Monday, June 09, 2014

Chronicle sneers at city voters

No Wall on the Waterfront

John King hates it that city voters passed Proposition B. He thinks his pals in the Planning Department were doing a great job before the unwashed decided to interfere with those experts. In his front page, above-the-fold story in yesterday's Chronicle, he starts with a sneer in the first sentence (S.F. waterfront development must prepare for rising seas):

Now that San Francisco voters have said they want final say on waterfront development, we'll see if they have the courage and smarts to tackle the real job at hand---facing up to the need to deal with rising sea levels.

Yeah, if city voters think they're so smart, why don't they deal with global warming? Bet they don't have the guts to deal with "the real job at hand" on the waterfront, which is rising sea levels. But the "job at hand" for city voters last week was only about height limits on the waterfront and nothing else.

King can't disguise his contempt for the outcome of the election:

But this requires large-scale planning that accepts the complexity of a volatile future. Compare that to the regularity with which Prop. B leaders looking to scare voters would conjure up images of Fontana Towers---a pair of buildings next to Aquatic Park completed in 1960, 15 years before most of today's San Franciscans were even born.

Projects like the hideous Fontana Towers are just the kind of thing voters were worried about, as the developer-friendly Planning Department, Planning Commission, mayor, and Board of Supervisors were okaying projects that routinely violated height limits on the waterfront, like 8 Washington---rejected by city voters---and the proposed Warriors' arena, which Mayor Lee at one point thought would be his "legacy" project. City voters understood that nothing at all "complex" was happening, as City Hall mobilized city departments in a desperate attempt to defeat Proposition B and keep the money from big projects flowing.

King talks to someone at SPUR for yesterday's story---a group that also opposed Prop. B, supports highrise development in the city, and a favorite source of soundbites when King writes about development in San Francisco, though he usually talks to Gabriel Metcalf, SPUR's Executive Director.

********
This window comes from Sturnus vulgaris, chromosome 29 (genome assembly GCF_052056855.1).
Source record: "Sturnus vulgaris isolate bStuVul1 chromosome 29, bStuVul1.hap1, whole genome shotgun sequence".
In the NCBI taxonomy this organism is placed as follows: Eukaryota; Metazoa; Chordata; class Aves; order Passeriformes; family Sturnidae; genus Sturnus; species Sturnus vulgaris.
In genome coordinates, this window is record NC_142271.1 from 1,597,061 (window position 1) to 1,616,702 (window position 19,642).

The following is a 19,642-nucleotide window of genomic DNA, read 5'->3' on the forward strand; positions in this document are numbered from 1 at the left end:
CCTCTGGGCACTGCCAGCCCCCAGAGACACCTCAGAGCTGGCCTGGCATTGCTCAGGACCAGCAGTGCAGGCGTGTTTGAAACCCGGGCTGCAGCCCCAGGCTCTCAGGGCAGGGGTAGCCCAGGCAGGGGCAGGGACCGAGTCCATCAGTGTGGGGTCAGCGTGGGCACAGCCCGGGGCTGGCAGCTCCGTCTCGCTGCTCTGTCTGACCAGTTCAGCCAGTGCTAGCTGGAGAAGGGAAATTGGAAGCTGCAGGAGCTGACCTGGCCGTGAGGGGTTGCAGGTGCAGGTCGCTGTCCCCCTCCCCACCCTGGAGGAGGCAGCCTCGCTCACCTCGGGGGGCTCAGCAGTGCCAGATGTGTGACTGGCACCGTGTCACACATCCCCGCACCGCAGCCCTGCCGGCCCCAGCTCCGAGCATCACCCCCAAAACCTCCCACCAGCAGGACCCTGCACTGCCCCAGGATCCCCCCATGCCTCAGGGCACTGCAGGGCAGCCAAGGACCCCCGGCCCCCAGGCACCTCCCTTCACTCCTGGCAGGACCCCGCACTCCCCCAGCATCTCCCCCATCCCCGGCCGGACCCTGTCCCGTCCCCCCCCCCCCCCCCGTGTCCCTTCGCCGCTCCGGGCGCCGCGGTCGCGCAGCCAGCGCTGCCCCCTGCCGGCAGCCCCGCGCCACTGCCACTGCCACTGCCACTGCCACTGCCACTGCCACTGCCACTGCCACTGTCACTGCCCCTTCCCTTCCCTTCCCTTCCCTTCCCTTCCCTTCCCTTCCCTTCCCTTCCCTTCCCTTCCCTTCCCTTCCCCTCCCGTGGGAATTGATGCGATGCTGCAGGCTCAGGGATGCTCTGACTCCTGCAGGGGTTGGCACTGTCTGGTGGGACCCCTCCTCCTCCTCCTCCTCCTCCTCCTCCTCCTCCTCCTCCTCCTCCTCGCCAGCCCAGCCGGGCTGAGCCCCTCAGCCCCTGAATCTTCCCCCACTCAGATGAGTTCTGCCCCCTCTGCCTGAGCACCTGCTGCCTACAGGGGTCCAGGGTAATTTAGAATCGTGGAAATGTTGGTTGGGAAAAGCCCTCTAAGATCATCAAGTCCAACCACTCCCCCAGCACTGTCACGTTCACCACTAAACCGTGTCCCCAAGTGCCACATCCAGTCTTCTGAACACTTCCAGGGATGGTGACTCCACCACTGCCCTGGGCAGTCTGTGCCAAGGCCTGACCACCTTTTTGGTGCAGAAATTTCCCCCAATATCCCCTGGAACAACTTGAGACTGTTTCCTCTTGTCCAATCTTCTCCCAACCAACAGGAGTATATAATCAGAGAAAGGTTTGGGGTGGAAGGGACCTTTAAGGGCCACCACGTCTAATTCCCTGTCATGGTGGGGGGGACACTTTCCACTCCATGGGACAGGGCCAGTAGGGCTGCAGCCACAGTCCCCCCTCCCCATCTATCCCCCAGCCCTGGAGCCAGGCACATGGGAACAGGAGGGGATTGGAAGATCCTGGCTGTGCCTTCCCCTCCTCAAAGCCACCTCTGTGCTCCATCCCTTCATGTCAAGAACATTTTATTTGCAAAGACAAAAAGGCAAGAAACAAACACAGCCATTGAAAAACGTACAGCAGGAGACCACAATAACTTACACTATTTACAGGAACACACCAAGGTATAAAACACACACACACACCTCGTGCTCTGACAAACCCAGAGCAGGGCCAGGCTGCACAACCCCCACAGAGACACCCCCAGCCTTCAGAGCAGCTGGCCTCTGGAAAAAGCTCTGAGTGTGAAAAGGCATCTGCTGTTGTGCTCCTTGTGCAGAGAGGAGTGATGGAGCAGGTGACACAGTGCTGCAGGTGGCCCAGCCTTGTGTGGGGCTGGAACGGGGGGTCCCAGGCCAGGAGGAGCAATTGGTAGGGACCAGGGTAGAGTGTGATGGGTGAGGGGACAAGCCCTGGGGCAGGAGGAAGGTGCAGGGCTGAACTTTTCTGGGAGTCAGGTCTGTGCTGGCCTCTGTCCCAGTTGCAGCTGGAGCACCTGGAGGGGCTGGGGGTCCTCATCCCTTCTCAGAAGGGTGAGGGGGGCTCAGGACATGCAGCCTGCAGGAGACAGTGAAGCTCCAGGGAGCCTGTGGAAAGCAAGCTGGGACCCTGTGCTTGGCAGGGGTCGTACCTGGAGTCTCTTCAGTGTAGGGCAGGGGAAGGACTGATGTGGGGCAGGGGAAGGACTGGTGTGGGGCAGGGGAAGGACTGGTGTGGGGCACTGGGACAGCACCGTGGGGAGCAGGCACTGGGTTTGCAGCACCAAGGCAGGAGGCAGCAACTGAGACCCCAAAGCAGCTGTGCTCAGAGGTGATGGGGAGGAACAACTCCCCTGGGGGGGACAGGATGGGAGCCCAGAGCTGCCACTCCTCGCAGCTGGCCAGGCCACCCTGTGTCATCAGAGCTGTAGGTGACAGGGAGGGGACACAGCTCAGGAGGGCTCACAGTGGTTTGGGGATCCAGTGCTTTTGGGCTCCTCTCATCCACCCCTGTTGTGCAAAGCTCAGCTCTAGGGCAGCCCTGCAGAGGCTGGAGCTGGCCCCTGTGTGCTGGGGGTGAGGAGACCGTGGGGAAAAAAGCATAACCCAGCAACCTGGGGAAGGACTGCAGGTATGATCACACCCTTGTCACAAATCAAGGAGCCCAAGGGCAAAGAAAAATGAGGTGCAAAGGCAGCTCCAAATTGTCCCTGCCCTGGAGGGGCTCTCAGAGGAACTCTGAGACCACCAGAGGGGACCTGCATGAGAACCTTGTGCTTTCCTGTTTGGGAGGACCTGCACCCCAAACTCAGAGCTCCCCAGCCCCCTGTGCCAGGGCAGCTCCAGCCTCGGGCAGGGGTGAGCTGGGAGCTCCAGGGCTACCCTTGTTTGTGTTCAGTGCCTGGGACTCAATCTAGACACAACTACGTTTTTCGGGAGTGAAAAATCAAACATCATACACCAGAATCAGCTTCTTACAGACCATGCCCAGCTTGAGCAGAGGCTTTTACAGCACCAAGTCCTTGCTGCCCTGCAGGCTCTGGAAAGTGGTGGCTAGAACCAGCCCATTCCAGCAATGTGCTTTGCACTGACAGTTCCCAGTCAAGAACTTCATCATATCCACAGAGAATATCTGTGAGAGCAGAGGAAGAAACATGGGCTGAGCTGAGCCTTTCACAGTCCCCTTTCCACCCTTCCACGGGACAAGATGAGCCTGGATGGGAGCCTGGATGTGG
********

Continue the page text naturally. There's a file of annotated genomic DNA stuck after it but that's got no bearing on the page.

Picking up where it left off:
This time it was left to Emily Badger of the Washington Post to use Metcalf as a source for a story that scolds us for passing Prop. B and ignoring "professional planners":

In theory, this takes power from generally unpopular developers and places it in the hands of the public instead. In reality, however, it yanks influence from a very different group: city professionals whose full-time job it is to weigh the insanely intricate implications of new development for affordable housing, property-tax coffers, economic development, public benefits, transportation infrastructure and more. It's the job of professional planners, in other words, to assess projects for the benefit of the entire city, from the perspective of many competing interests. It's hard to expect---or even ask---voters to do that. "The planning process involves a lot of complicated tradeoffs, whereas the ballot process involves simplistic slogans," said Gabriel Metcalf, executive director of the San Francisco Planning and Urban Research nonprofit that opposed the ballot measure.

Bullshit. City departments were desperately singing for their supper on the Planning Department's website before the election. They all wanted to keep the "revenue" from those big waterfront projects flowing into their departments.

The MTA's Ed Reiskin reminded us that big projects make more money for the city than small projects, translating that Big Thought into bureaucratic language: "As noted above, smaller scale projects are typically more limited in their infrastructure contribution."

It's unanimous at the Chronicle that We the Rabble made a mistake by ignoring all these experts and passing Prop. B.

The Chronicle editors opposed Proposition B, and C.W. Nevius told us that if we passed Prop. B "we're done" as a city. Stick a fork in this, pal!

On the other hand, City Insider Heather Knight yesterday found the election "one of the most boring elections in recent city history." But Knight often finds our elections tedious to write about. She hopes the November election will be more interesting, but as per the official party line at the Chronicle---and City Hall, Streetsblog, and the Bicycle Coalition---she has a sneer and a slur for the attempt to put the Restore Transportation Balance initiative on the ballot: 

A group of car-loving residents is trying to qualify an advisory measure for the ballot that would call for restricting parking meter hours and building new parking garages. In transit-first San Francisco, we'd give this the same odds as scoring a fog-free summer.

It's probably too much to ask that Knight to do any reporting that contradicts official Chronicle/City Hall doctrine, but the initiative is really about the opposition to City Hall's anti-car policies that a growing number of people in the neighborhoods find misguided, to put it mildly.

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